A diner full of MTV-struck forensics geeks, that’s what.
After all lurching to a halt simultaneously, the 40 or so of us on the team quickly became overly casual–we sure as cattle rustlers weren’t going to give those megastars a chance to think we were some dumb Western bohunks who’d never seen a metal hair band live and eating pancakes before. So we shuffled, en masse, to a group of booths, where we talked frantically of everything *except* the rockers in our midst. Animatedly, we ordered, dug our fingernails into each others’ legs under the table, and hissed discreetly, “OMIGOD. OMIGOD. THEY ARE SO HOT. WHAT SHOULD WE DO? SHOULD WE DO ANYTHING?”
Eventually, my natural leadership emerged, and I decided to take charge of the moment and make it last forever, much like a newlywed who gifts his bride of three months with diamond tennis bracelet from Zales.
Grabbing my placemat, only slightly smeared with blueberry syrup, I marshaled two of my entourage and goosestepped us over to The Table of Ranger. Drawing upon all my speech training, I looked them firmly in the eye, gestured confidently from above the waist, and imbued my tone with a natural and conversational rhythm, squeaking oratorically, “Excuse me, Mr. Rangers of the Night, we all here [gesturing widely] think you are super–er, *immensely*–talented and are ever so very honored that you have come to our fair state of the big sky, so could I have your autograph on this placemat to commemorate this monumental happening?”
That placemat still lives in a box in my basement. After eight rounds of fisticuffs and team debate back out on the bus, I stepped in as the judge and decided I had won the autograph tournament. The trophy was mine.
3) One time when I was performing during the half-time show of the Super Bowl (*ahem*: Super Bowel), I was part of a really embarrassing ‘wardrobe malfunction.’ My costar and I had practiced and practiced our choreography for three whole minutes before the show, but then, in the heat of the floodlights, something went terribly wrong, and suddenly my fellow chanteur reached over and ripped the leather right off my potential-baby-nursing-equipment, leaving me exposed and feeling a rhythm-nationed loss of control.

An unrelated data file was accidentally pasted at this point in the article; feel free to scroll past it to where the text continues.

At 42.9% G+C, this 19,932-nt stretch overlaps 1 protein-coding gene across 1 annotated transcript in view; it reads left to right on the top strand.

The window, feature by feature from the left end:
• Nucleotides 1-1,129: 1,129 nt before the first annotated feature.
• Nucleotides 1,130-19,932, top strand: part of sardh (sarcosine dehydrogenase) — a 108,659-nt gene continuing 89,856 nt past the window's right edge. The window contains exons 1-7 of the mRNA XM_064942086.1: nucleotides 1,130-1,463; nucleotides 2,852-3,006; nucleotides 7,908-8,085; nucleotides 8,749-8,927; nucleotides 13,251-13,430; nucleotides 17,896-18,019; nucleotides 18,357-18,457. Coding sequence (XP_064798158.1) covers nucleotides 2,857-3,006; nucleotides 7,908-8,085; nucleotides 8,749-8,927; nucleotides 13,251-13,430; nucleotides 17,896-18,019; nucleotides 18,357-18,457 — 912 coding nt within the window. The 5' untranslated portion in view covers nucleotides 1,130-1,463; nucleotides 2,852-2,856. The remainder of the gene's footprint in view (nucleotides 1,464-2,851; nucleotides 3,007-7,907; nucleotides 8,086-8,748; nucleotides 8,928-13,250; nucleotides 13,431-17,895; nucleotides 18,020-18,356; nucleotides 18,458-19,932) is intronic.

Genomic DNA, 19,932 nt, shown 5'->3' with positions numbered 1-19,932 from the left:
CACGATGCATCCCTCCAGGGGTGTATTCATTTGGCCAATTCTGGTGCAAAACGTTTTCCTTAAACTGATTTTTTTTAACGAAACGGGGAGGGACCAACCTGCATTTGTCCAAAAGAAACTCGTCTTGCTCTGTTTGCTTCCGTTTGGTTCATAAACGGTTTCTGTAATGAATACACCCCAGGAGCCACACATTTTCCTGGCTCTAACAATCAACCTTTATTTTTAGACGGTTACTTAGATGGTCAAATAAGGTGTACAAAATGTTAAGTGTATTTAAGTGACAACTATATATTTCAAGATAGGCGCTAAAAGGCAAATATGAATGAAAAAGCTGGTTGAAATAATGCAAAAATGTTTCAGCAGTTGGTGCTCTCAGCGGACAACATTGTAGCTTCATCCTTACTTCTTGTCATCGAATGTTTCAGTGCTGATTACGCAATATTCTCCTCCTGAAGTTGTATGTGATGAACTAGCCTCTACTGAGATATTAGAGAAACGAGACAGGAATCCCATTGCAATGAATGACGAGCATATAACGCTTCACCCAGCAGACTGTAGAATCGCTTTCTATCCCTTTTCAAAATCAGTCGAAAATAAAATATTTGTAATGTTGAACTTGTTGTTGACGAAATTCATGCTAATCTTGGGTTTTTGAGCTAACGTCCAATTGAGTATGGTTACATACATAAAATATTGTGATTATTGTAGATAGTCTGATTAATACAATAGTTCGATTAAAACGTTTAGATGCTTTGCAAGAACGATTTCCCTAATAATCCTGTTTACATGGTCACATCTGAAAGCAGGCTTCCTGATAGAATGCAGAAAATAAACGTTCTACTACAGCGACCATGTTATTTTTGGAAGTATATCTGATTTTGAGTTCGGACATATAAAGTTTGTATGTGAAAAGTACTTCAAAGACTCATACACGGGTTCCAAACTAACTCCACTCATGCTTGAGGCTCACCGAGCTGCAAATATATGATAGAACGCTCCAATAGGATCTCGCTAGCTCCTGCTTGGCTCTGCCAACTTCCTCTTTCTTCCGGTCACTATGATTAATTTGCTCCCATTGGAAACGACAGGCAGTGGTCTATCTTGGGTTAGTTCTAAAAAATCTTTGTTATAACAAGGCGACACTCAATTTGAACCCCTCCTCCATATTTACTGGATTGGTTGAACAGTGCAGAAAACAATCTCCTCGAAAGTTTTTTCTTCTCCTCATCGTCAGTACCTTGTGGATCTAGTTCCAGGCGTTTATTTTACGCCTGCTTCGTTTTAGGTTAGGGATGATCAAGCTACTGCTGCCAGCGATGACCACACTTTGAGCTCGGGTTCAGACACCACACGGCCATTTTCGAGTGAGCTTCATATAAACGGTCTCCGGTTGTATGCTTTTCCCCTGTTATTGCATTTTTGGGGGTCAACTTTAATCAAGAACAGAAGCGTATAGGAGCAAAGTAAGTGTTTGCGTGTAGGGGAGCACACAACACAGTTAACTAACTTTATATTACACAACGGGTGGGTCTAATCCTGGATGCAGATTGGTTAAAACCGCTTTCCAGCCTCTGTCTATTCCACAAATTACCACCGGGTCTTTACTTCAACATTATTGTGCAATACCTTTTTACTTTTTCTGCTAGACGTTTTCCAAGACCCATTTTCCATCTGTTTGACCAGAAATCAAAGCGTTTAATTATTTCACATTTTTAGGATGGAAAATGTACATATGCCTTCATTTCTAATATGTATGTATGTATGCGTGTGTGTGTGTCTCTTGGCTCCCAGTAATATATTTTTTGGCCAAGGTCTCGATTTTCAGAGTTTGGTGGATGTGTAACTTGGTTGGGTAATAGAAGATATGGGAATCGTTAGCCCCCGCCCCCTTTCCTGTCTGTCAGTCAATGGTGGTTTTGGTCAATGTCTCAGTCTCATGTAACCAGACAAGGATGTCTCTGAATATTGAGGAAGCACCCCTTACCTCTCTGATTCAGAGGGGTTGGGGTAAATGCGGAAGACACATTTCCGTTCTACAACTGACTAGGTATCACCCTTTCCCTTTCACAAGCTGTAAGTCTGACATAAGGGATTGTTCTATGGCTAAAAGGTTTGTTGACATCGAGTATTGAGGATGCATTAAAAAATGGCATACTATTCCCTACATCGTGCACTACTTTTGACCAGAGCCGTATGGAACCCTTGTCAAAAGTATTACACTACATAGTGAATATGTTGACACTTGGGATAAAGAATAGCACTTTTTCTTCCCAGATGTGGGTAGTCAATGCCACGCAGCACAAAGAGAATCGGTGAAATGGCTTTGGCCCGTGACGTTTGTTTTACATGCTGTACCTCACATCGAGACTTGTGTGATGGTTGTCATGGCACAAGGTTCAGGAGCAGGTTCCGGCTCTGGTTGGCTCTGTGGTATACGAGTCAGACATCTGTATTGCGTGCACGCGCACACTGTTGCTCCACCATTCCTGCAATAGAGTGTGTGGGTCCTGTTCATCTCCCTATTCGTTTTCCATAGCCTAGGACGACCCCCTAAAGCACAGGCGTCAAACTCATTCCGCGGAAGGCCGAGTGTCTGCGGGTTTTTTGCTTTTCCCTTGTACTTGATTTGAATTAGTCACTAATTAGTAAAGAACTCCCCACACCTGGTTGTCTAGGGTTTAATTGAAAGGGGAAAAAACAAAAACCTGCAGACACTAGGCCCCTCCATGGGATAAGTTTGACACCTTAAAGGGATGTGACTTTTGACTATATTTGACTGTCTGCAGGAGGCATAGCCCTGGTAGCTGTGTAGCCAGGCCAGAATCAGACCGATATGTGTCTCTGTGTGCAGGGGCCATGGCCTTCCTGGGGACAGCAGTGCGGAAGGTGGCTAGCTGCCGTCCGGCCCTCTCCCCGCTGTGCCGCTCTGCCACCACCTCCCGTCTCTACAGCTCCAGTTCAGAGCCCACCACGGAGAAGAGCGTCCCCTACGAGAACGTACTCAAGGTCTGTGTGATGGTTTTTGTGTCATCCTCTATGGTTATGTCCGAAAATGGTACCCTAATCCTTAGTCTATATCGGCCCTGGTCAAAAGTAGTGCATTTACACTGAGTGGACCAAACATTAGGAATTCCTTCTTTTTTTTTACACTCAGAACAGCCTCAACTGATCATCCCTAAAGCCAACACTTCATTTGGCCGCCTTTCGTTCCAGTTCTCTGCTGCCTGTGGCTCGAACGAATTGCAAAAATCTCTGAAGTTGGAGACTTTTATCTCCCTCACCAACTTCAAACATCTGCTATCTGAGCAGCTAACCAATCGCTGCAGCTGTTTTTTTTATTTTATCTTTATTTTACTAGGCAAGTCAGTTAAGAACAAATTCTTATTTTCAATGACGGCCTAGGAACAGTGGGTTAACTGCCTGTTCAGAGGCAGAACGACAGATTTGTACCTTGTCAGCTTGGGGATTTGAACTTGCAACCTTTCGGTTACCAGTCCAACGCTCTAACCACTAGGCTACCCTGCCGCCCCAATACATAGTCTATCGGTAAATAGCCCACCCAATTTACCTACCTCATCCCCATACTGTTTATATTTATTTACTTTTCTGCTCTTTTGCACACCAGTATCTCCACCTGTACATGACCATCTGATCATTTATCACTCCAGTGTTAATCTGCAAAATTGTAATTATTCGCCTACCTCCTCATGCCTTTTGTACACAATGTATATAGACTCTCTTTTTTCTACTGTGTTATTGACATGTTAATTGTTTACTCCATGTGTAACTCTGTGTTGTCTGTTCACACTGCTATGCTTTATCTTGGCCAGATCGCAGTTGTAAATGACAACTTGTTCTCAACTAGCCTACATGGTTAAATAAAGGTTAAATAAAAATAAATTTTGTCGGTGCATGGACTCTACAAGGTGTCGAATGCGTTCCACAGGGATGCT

I was so distraught I had to call up my nephew JerMajesty for a comforting chat about colonics.
4) In my junior year of college, I spent a whole lot of late-night hours playing cribbage and drinking from a keg-o-liter in the dorm room of my posse, which consisted of one guy named Rick. Oh, and sometimes a guy named Rolf. Everyone else was asleep at 3 a.m., as we pegged and nibs-ed and skunked and gulped and chugged.
One night, full of Leinenkugels, having suffered the blow of yet another great cribbage loss, I took a restorative break in the bathroom, an adjacent room that consisted of one stall and two sinks. As I sat relaxing and chanting “fifteen-two, fifteen-four, fifteen-six…,” I heard the door open.
“Um, hi, I’m *in* here,” announced me.
“Yea, Joce, I know, but I gotta go,” said The Rickster.
“Well, you’re going to need to wait a minute ’til I’m done,” I countered.
“Naw, I’m already going right now,” Rick assured me.
Bwah? Then he turned on the tap and gave the sink a quick swirl of cold water, kindly cleansing it of his urine before I would need to wash my hands.
Chivalry was not dead.
5. In 1993, in the mountains outside of Leadville, Colorado, I camped in the back of a Chevy Van with Then-Beau. At somewhere between 11,000 and 13,000 feet (oxygen deprivation fuddled my mind), the night air was chill, and I could not stop shivering, even under under a Mexican blanket and with my hood cinched around my face. My nose, in particular, was the temperature and consistency of frozen yogurt.